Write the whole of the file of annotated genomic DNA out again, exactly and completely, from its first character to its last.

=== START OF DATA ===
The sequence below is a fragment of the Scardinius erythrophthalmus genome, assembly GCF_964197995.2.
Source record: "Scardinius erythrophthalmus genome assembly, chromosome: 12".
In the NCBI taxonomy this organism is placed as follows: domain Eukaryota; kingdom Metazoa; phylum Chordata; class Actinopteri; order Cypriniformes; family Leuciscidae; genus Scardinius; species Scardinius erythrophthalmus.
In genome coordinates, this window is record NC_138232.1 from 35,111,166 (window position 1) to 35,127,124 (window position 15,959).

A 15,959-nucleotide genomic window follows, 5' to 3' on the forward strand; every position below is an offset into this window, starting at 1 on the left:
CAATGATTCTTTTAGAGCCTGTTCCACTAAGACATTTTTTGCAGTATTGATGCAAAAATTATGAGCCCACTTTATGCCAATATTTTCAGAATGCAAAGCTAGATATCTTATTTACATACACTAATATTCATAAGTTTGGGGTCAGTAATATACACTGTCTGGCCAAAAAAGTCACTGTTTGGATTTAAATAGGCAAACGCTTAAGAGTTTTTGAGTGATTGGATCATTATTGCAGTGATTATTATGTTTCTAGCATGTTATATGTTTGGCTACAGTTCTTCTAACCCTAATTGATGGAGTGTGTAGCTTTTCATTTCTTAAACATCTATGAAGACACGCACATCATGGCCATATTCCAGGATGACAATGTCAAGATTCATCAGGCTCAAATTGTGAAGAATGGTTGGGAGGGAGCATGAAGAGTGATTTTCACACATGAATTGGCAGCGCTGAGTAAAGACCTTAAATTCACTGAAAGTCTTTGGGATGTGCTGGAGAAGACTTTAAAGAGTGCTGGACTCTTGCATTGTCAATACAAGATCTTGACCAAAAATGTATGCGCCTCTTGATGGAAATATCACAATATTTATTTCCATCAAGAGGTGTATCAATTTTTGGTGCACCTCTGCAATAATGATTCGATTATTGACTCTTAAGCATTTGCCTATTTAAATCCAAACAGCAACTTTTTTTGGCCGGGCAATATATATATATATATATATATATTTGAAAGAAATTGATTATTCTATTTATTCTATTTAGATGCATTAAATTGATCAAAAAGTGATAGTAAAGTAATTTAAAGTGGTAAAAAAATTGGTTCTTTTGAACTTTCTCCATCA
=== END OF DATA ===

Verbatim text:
The sequence below is a fragment of the Scardinius erythrophthalmus genome, assembly GCF_964197995.2.
Source record: "Scardinius erythrophthalmus genome assembly, chromosome: 12".
In the NCBI taxonomy this organism is placed as follows: domain Eukaryota; kingdom Metazoa; phylum Chordata; class Actinopteri; order Cypriniformes; family Leuciscidae; genus Scardinius; species Scardinius erythrophthalmus.
In genome coordinates, this window is record NC_138232.1 from 35,111,166 (window position 1) to 35,127,124 (window position 15,959).

A 15,959-nucleotide genomic window follows, 5' to 3' on the forward strand; every position below is an offset into this window, starting at 1 on the left:
CAATGATTCTTTTAGAGCCTGTTCCACTAAGACATTTTTTGCAGTATTGATGCAAAAATTATGAGCCCACTTTATGCCAATATTTTCAGAATGCAAAGCTAGATATCTTATTTACATACACTAATATTCATAAGTTTGGGGTCAGTAATATACACTGTCTGGCCAAAAAAGTCACTGTTTGGATTTAAATAGGCAAACGCTTAAGAGTTTTTGAGTGATTGGATCATTATTGCAGTGATTATTATGTTTCTAGCATGTTATATGTTTGGCTACAGTTCTTCTAACCCTAATTGATGGAGTGTGTAGCTTTTCATTTCTTAAACATCTATGAAGACACGCACATCATGGCCATATTCCAGGATGACAATGTCAAGATTCATCAGGCTCAAATTGTGAAGAATGGTTGGGAGGGAGCATGAAGAGTGATTTTCACACATGAATTGGCAGCGCTGAGTAAAGACCTTAAATTCACTGAAAGTCTTTGGGATGTGCTGGAGAAGACTTTAAAGAGTGCTGGACTCTTGCATTGTCAATACAAGATCTTGACCAAAAATGTATGCGCCTCTTGATGGAAATATCACAATATTTATTTCCATCAAGAGGTGTATCAATTTTTGGTGCACCTCTGCAATAATGATTCGATTATTGACTCTTAAGCATTTGCCTATTTAAATCCAAACAGCAACTTTTTTTGGCCGGGCAATATATATATATATATATATATATTTGAAAGAAATTGATTATTCTATTTATTCTATTTAGATGCATTAAATTGATCAAAAAGTGATAGTAAAGTAATTTAAAGTGGTAAAAAAATTGGTTCTTTTGAACTTTCTCCATCA